Front Page Titles (by Subject) PREFACE - Law in a Free State
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PREFACE - Wordsworth Donisthorpe, Law in a Free State 
Law in a Free State (London: Macmillan and Co., 1895).
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Lowiil City Library.
In Affectionate Memory
Twentyyears ago I took a census of the individualists in this country, and I found that they could all be seated comfortably in a Bayswater 'bus. Twelve years ago I took another, and I found that their number had increased to about three hundred. This increase I attributed mainly to the teachings of Mr. Herbert Spencer. At the present time the individualists of England may be counted by thousands, and perhaps tens of thousands. I attribute this further increase partly to the same cause, partly to the efforts of the Personal Rights Defence Association and the Liberty and Property Defence League, and partly to the visible evil effects of the practical State socialism of the Legislature.
In addition to these believers in the gospel of liberty, there is a large body of Englishmen (possibly half the population) who are inclined in that direction, as most Englishmen have been since they deserved the name, and who, nevertheless, inconsistently appeal to socialism for the attainment of certain ends which at first sight seem to be unattainable under a régime of freedom.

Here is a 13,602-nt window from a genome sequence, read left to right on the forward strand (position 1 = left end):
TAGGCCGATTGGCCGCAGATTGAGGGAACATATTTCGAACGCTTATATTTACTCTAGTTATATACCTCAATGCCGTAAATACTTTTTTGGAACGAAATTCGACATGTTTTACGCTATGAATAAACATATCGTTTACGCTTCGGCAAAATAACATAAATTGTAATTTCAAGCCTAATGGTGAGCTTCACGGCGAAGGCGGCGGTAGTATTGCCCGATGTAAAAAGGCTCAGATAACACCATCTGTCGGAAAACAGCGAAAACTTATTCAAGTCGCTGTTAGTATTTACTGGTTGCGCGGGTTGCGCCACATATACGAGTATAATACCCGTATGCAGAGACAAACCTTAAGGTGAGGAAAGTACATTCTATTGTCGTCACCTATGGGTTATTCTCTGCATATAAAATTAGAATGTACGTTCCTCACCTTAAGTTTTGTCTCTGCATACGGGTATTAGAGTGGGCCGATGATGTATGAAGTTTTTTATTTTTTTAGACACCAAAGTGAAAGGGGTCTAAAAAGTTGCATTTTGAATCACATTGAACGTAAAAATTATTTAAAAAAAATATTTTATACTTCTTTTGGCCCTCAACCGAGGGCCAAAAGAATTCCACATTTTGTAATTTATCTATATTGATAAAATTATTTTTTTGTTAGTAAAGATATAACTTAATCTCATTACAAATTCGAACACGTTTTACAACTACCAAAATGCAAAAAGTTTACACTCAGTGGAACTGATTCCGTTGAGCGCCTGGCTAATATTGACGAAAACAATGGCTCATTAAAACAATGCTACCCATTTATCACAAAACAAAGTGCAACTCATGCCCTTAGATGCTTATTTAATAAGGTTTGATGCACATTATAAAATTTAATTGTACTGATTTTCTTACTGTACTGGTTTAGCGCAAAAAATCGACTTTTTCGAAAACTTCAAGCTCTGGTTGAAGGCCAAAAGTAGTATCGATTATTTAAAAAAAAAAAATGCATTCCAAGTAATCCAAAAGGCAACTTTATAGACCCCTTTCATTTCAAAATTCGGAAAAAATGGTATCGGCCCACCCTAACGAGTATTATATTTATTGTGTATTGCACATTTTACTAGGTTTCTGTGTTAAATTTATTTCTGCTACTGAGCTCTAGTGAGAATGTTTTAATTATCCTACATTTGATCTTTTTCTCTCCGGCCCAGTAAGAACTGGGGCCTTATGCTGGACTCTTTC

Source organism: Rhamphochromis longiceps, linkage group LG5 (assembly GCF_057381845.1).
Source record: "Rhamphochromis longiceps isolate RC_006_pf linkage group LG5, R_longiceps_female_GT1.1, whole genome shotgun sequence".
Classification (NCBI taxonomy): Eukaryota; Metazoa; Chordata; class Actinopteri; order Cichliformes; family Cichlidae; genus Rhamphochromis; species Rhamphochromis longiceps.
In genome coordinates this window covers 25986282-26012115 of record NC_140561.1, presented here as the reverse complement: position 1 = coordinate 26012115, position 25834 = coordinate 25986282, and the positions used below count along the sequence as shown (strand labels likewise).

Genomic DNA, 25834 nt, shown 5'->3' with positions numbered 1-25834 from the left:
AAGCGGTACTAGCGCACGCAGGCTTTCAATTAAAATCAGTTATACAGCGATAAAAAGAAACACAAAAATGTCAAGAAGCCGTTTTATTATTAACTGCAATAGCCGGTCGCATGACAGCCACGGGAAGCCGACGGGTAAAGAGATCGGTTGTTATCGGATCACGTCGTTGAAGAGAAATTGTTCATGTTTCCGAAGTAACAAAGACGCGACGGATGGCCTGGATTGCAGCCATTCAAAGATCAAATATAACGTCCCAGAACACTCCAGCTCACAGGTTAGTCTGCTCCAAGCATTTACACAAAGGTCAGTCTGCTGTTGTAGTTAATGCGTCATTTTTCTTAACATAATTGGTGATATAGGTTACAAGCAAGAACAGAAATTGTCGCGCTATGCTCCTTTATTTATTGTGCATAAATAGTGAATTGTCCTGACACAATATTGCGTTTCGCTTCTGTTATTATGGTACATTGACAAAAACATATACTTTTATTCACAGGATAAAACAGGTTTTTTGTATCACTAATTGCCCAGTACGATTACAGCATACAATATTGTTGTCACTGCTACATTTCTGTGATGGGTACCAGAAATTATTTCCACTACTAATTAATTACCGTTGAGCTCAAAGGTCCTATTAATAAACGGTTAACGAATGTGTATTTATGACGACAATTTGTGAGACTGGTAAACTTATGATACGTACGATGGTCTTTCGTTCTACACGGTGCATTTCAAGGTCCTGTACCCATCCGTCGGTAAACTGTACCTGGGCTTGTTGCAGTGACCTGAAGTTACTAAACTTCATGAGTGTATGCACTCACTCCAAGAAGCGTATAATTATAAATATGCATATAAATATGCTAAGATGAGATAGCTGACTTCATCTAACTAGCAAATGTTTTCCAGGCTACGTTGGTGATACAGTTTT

It is to this section of the public that these pages are addressed. I must therefore crave the indulgence of all philosophical anarchists if they find much herein which they already know very well. But even these latter will admit that there are many “nuts” which individualists find very hard to “crack.” Questions of libel, of cruelty to animals, of copyright, of adulteration, of the relation of the sexes, of rights over land, of nuisance and many others, are difficult to solve straight off on the principle of equal liberty. The following nine chapters are offered to the public as the best “nutcrackers” which I am able to turn out of this workshop. Some semi-scientific savants are wont to declare that the photography of colours, flying machines, artificial indiarubber, and many hitherto unsolved problems may be easily accomplished by applying “electricity,” but how to apply it they do not tell us. Similarly, certain individualists of the absolutist sect propose to solve all social problems by applying the principle of liberty. But there they rest. They will not, or cannot, tell us how to do it. If I have succeeded to any, even the slightest, extent in supplying this needed explanation, I am content. I offer my nutcrackers for what they may be worth.
I have to thank Mr. John Murray for kindly permitting me to republish Chapter II., which has already appeared in A Plea for Liberty, together with a number of essays by other writers. Part of Chapter VI. has also been circulated by a certain philanthropic society, and various other scraps and pages have appeared scattered abroad in sundry reviews, magazines, and journals. But, taken as a whole, the bulk is new.